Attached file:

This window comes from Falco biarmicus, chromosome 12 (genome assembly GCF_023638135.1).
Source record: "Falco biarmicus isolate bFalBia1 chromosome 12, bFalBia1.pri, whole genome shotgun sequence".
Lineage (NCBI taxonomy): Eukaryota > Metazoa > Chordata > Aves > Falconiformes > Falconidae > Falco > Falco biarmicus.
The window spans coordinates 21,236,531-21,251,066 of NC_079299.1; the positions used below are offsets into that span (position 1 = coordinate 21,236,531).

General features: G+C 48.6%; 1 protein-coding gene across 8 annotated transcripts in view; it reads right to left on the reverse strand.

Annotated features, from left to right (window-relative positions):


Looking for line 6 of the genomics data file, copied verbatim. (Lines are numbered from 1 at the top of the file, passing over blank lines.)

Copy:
Annotated features, from left to right (window-relative positions):